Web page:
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This essay examines the British use of sea-based aviation in support of two modern amphibious campaigns: the British campaign in Norway in 1940 and in the Falkland Islands War in 1982. The purpose is to determine whether or not aircraft carriers (sea-based aviation) were at the root of the success or failure of British efforts.
In April 1940, there were no airfields in central Norway capable of supporting modern, high performance aircraft. As the Norwegian campaign unfolded and the British faced a significant land-based air threat from the Luftwaffe, they failed to appreciate the tactical and operational potential of sea-based aviation. At the same time, British naval aircraft were technically inferior in design and capability compared to their Luftwaffe land-based counterparts in 1940. Nevertheless, despite determined attacks on British naval assets at the tactical level, at the operational level, the German command limited their campaign goals and did not exploit their advantage in the air to the extent possible. Their actions did, however, place great pressure on British sea based lines of communication in central Norway, the operational pivot of the campaign.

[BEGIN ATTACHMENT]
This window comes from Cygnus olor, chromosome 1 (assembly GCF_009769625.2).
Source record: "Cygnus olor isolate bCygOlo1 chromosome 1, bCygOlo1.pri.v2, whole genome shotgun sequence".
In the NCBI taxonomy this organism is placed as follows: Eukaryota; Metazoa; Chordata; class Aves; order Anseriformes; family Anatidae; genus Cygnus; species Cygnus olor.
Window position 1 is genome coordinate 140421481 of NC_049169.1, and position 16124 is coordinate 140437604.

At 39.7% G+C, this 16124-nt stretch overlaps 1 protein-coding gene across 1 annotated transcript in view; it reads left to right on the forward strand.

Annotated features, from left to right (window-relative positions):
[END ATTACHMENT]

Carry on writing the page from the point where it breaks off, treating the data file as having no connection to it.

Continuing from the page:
In 1982, against the Argentines, the British faced another opponent with superior land-based aviation. Although the British fully appreciated the need for air superiority, they employed a tactical scheme not unlike what had occurred in Norway. Nevertheless, the British were able to successfully contest the airspace above the Falklands and ultimately succeeded in defeating Argentine ground forces and ejecting them from the islands.